Design Question 2 deals with the initial presentation of information. Design Question 3, addressed in this module and the next two (Modules 8 and 9), deals with activities that help students practice and deepen their knowledge. Once again, it is important to keep in mind the distinctions and connections between declarative and procedural knowledge. Procedural knowledge (i.e., skills, strategies, and processes) is developed through a process of initial modeling followed by shaping (guided practice involving rehearsal and correction of missteps and misunderstandings) and eventual internalization of the procedure. Internalization is equivalent to automaticity, the capacity to independently apply a new procedure. In contrast to procedural knowledge, declarative knowledge (i.e., key information such as facts, generalizations, and principles) is developed through activities that require students to systematically review their initial understanding of information.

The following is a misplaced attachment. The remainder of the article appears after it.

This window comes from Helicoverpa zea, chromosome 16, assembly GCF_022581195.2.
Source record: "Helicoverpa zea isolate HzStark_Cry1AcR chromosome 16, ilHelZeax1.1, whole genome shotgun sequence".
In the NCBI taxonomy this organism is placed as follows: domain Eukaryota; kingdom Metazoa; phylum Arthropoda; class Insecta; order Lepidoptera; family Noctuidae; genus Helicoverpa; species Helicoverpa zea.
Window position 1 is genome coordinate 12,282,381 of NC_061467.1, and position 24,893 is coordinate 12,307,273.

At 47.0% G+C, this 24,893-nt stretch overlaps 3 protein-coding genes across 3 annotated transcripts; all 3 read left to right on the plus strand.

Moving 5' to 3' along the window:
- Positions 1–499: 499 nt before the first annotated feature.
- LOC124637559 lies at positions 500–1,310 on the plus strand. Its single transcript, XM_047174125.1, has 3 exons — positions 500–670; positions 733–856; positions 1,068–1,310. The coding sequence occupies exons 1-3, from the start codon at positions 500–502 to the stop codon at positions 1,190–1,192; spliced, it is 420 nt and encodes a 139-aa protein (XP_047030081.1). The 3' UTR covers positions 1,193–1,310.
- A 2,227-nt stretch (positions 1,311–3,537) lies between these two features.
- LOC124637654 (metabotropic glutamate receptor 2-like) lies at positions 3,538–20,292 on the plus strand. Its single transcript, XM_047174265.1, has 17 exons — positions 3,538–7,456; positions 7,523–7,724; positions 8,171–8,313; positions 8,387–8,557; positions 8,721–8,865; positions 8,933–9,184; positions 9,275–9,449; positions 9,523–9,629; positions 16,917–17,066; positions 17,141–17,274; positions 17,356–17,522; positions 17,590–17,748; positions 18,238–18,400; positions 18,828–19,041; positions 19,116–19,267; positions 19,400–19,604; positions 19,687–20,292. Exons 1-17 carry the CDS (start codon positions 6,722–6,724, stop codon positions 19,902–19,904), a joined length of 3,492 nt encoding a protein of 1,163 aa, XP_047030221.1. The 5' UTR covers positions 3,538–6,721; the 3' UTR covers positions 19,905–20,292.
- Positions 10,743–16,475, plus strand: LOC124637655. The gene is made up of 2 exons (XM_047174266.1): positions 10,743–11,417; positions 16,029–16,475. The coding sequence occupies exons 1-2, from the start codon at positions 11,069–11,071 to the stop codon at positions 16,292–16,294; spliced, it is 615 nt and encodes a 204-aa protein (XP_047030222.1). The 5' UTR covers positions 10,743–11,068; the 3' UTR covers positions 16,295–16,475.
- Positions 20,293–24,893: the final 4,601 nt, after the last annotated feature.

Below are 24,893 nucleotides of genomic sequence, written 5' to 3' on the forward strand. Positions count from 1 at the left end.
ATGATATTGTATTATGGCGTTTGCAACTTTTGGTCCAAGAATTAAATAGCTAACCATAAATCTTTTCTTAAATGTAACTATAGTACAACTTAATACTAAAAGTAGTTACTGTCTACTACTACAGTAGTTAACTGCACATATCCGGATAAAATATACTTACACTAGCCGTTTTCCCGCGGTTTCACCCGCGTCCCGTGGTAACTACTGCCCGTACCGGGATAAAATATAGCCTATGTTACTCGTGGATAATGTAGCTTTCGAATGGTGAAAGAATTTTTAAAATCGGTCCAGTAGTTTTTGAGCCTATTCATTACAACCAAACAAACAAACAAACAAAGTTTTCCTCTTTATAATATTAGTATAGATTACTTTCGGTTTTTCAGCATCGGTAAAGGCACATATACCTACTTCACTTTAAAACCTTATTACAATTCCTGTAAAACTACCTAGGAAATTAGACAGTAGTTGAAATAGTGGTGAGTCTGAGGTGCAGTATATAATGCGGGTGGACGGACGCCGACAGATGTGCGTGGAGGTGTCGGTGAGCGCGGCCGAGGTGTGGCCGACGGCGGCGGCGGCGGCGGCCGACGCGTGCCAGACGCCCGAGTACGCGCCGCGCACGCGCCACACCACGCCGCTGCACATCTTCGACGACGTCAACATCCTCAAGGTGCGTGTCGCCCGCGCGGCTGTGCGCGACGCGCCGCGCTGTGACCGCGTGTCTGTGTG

This module explores strategies for helping students develop their knowledge through a variety of comparison, contrast, and classification activities. This module also addresses a critically important but frequently overlooked aspect of teaching for understanding: direct instruction of rules of logic and logical fallacies.
Reflecting on Your Current Beliefs and Practices